Albert Smith’s Moving Panorama

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I’ve had a request (the first ever) to tell the story of Albert Smith, the man who invented merchandising.

Albert was a wealthy young man-about-town in the 1850s. He was a friend of Charles Dickens and, indeed, produced a couple of Dickens’ plays for a London theatre. These were exciting times if you had money (pretty awful if you didn’t). Britain had an expanding Empire, science was constantly producing new ideas and gadgets, the Crystal Palace ‘Great Exhibition’ in Hyde Park was the greatest show on earth and new forms of entertainment were springing up, especially visual ones.

If you were young, adventurous and wealthy, the latest craze was to climb Mont Blanc, France’s highest mountain. Albert did this in 1851 and a year later turned his experience into a must-see, sensational attraction at the Egyptian Hall in Piccadilly, London.

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He produced a painting of the ascent of the mountain on a long canvas with a roller at the top and bottom, and as the picture moved down, the audience saw the climbers going up the mountain. This type of show was called a moving panorama.

Your first reaction to the story so far is that this can’t possibly have been entertaining enough to fill a theatre, night after night, but it was and did, for 2,000 performances over six years, including a Royal Command performance for Queen Victoria. So why was it so successful? Well, as is often the case, it’s not just about the visuals, it’s about how you tell the story. Albert was a superb orator and could keep an audience on the edge of their seats as he recounted (and exaggerated) the dangers of the mountain. And, they could see the action on the screen! Also, the lecture was accompanied by sound and light effects to enhance the experience of ‘being there’. He was also a shrewd businessman. The theatre foyer was redesigned to become an Alpine village where you could buy souvenirs of the show and he had a song especially written and sold sheet music of same. Does all of this sound familiar? Show related merchandising had arrived.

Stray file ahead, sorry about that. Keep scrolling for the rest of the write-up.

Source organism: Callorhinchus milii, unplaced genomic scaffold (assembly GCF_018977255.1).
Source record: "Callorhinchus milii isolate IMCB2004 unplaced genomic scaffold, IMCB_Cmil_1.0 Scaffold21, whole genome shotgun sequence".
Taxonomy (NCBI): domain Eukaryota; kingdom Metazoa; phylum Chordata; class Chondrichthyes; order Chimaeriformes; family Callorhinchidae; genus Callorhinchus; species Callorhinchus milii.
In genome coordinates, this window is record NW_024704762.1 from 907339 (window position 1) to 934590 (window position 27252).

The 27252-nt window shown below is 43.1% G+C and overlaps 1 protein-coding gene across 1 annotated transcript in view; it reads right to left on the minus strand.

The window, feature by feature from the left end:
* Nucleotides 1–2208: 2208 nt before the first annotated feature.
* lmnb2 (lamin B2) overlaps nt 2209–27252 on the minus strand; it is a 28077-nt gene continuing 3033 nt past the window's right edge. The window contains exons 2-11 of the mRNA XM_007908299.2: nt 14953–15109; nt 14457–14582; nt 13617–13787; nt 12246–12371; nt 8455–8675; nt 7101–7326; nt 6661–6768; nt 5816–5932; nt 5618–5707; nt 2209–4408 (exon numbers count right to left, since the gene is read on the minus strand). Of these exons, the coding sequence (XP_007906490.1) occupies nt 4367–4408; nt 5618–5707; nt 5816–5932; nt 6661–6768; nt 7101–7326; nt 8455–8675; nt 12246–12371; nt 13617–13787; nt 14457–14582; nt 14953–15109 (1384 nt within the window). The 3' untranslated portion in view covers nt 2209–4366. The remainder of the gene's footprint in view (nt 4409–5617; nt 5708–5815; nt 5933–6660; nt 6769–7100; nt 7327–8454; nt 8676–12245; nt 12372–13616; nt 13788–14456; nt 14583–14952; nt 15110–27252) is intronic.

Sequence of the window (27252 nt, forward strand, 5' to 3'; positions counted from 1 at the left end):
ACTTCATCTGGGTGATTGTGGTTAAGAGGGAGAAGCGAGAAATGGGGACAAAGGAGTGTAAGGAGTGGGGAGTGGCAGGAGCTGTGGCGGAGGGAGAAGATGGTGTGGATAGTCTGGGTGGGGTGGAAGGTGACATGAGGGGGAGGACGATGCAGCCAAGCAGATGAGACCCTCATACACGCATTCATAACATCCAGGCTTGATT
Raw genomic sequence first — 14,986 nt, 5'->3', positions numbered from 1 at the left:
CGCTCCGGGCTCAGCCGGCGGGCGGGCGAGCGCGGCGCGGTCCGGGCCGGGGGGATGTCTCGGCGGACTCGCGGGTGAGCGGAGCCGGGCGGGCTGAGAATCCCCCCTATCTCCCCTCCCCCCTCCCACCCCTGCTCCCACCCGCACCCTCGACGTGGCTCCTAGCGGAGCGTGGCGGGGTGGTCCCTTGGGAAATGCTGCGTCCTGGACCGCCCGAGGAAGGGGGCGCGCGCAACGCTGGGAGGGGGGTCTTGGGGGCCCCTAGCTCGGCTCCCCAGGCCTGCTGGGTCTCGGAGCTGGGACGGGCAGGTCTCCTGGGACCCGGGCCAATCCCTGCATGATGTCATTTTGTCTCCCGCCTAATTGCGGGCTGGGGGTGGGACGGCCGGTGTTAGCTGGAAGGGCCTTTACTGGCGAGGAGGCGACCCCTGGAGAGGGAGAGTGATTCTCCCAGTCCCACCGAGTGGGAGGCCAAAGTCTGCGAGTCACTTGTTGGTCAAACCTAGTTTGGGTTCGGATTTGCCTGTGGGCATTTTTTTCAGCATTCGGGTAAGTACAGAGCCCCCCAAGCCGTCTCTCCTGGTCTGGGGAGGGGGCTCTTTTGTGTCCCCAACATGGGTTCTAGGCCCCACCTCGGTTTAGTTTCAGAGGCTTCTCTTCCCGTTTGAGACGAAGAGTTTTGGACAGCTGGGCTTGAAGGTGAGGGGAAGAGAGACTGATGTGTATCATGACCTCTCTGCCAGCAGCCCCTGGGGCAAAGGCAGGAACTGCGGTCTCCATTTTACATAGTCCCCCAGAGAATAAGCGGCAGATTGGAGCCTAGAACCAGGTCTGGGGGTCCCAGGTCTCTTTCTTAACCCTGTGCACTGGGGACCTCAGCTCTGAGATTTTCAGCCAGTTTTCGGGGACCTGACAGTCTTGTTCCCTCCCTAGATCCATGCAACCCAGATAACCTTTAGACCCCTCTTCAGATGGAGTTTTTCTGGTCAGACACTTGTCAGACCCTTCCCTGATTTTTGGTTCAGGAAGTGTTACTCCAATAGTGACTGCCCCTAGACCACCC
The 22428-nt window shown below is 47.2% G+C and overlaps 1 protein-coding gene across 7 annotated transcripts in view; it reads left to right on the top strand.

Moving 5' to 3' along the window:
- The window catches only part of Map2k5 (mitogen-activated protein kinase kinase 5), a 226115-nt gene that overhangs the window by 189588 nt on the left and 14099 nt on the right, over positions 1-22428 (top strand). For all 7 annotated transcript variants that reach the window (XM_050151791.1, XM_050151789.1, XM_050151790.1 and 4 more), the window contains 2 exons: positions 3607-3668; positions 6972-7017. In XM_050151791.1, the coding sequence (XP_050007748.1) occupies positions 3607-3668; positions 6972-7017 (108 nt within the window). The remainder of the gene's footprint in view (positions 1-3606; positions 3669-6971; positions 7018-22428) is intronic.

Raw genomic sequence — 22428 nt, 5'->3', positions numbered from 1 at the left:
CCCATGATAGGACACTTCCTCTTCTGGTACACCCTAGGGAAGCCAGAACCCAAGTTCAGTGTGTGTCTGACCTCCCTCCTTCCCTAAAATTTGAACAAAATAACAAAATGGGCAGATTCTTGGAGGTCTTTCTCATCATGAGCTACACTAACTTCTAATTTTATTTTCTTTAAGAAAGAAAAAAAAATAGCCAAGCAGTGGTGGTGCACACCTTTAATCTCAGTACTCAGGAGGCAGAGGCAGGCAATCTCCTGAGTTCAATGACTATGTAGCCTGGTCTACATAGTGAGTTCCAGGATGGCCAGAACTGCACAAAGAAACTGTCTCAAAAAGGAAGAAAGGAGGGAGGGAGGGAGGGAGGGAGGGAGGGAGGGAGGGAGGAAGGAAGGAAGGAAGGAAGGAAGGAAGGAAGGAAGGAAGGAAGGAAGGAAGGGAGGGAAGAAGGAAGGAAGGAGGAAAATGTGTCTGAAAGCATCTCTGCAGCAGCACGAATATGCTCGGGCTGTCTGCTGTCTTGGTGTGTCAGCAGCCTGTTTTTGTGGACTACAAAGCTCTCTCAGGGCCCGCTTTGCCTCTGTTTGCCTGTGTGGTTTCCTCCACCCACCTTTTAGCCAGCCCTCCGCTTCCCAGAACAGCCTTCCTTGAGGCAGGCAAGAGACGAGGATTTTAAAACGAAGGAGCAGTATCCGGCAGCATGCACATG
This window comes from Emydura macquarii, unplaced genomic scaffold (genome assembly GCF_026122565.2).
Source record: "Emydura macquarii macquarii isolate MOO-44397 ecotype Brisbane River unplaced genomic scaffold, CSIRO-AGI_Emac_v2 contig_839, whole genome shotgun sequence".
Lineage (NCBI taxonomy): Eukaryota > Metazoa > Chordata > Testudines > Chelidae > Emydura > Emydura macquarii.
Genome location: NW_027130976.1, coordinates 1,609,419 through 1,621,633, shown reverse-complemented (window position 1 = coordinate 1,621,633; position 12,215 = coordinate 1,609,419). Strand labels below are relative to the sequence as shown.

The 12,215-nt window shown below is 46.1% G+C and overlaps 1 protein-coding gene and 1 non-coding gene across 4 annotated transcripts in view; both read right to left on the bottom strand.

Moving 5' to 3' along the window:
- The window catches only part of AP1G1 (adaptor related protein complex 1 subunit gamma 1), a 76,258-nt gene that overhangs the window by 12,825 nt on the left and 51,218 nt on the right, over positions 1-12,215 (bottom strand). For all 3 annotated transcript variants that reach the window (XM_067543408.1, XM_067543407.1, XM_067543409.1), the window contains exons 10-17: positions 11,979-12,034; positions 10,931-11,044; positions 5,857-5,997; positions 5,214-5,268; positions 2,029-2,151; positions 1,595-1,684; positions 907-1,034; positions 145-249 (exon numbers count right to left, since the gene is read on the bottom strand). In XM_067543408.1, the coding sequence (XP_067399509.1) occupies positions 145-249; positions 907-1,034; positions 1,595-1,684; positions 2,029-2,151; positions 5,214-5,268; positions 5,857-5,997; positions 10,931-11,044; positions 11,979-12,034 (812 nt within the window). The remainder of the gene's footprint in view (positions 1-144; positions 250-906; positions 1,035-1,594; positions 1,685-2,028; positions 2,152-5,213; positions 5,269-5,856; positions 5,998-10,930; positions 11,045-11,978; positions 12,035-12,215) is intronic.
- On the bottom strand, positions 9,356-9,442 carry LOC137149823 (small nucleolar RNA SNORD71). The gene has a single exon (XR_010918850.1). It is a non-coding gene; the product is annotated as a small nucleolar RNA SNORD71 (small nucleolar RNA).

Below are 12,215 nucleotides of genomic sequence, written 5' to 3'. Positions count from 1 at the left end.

The picture shows Albert giving his lecture with the moving panorama behind him depicting climbers (the black diagonal line) ascending Mont Blanc.

I give presentations on ‘Optical Entertainments before the Movies’ on a professional basis and Albert’s story is a small part of my talk.

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